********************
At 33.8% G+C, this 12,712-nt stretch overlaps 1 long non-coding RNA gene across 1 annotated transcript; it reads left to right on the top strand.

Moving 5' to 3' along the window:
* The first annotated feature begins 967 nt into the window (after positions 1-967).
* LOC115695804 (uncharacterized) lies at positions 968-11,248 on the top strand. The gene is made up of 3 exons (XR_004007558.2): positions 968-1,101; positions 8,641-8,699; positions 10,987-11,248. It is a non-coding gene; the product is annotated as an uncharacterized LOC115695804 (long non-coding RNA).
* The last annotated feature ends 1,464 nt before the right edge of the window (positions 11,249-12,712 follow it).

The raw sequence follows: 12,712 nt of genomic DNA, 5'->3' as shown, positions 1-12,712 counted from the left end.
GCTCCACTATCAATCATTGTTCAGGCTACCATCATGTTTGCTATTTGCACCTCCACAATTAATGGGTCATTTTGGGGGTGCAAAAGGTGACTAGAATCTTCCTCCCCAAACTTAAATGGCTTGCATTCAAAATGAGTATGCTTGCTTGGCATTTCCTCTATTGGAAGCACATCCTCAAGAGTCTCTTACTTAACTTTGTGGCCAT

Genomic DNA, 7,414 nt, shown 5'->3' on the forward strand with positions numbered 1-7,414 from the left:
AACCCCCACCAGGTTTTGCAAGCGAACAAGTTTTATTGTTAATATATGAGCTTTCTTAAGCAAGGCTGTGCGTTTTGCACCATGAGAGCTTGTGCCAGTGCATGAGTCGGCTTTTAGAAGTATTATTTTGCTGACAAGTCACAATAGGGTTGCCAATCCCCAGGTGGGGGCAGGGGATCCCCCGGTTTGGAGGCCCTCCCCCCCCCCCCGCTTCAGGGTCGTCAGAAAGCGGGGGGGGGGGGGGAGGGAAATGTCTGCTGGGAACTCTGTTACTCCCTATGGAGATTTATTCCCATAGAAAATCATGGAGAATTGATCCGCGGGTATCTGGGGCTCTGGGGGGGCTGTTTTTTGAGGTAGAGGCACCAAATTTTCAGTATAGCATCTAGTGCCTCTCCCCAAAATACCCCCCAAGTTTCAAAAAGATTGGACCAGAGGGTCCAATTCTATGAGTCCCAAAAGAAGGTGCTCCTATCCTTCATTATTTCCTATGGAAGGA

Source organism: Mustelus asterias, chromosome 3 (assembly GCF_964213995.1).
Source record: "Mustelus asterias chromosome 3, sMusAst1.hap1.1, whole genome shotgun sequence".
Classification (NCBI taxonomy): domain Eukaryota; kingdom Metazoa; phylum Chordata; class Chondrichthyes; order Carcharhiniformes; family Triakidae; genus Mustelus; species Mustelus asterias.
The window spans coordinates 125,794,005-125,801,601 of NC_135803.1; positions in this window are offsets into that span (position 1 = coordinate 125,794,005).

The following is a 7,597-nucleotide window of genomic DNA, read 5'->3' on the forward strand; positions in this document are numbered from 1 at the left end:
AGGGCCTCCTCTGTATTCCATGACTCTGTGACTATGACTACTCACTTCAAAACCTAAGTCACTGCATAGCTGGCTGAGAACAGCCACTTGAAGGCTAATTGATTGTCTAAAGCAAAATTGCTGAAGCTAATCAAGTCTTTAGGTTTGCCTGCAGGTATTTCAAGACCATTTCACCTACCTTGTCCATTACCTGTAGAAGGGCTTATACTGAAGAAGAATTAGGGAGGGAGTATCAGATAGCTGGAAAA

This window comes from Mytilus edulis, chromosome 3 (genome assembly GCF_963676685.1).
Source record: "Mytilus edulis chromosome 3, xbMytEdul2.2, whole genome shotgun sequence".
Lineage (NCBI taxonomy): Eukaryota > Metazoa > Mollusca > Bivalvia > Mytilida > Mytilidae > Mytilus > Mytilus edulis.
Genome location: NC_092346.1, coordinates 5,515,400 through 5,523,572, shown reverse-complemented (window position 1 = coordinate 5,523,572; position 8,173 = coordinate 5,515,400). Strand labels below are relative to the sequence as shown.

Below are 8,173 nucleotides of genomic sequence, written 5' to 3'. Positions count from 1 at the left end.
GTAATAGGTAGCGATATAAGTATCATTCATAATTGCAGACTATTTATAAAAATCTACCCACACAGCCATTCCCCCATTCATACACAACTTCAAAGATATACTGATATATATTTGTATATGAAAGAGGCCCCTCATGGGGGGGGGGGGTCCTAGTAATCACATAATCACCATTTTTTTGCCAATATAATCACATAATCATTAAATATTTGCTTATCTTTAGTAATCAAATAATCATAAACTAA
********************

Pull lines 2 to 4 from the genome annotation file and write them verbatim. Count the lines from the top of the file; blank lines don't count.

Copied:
Moving 5' to 3' along the window:
* The first annotated feature begins 967 nt into the window (after positions 1-967).
* LOC115695804 (uncharacterized) lies at positions 968-11,248 on the top strand. The gene is made up of 3 exons (XR_004007558.2): positions 968-1,101; positions 8,641-8,699; positions 10,987-11,248. It is a non-coding gene; the product is annotated as an uncharacterized LOC115695804 (long non-coding RNA).